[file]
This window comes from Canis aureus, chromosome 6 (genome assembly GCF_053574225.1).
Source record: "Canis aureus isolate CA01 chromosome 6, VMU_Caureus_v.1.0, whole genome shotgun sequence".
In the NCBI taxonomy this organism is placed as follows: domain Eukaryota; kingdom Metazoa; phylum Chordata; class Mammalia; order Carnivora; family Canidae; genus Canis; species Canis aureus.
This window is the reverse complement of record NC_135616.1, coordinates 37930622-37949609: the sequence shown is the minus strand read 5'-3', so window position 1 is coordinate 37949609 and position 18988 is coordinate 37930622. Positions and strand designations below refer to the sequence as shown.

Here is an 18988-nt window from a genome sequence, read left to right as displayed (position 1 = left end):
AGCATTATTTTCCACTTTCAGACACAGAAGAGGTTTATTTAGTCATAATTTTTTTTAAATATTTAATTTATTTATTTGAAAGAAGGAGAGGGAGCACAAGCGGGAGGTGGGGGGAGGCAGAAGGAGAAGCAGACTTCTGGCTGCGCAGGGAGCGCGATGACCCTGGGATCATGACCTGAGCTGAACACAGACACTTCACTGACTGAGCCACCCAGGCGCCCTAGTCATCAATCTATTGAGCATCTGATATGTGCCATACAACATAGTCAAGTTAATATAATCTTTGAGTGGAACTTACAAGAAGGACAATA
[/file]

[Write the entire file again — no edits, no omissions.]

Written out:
This window comes from Canis aureus, chromosome 6 (genome assembly GCF_053574225.1).
Source record: "Canis aureus isolate CA01 chromosome 6, VMU_Caureus_v.1.0, whole genome shotgun sequence".
In the NCBI taxonomy this organism is placed as follows: domain Eukaryota; kingdom Metazoa; phylum Chordata; class Mammalia; order Carnivora; family Canidae; genus Canis; species Canis aureus.
This window is the reverse complement of record NC_135616.1, coordinates 37930622-37949609: the sequence shown is the minus strand read 5'-3', so window position 1 is coordinate 37949609 and position 18988 is coordinate 37930622. Positions and strand designations below refer to the sequence as shown.

Here is an 18988-nt window from a genome sequence, read left to right as displayed (position 1 = left end):
AGCATTATTTTCCACTTTCAGACACAGAAGAGGTTTATTTAGTCATAATTTTTTTTAAATATTTAATTTATTTATTTGAAAGAAGGAGAGGGAGCACAAGCGGGAGGTGGGGGGAGGCAGAAGGAGAAGCAGACTTCTGGCTGCGCAGGGAGCGCGATGACCCTGGGATCATGACCTGAGCTGAACACAGACACTTCACTGACTGAGCCACCCAGGCGCCCTAGTCATCAATCTATTGAGCATCTGATATGTGCCATACAACATAGTCAAGTTAATATAATCTTTGAGTGGAACTTACAAGAAGGACAATA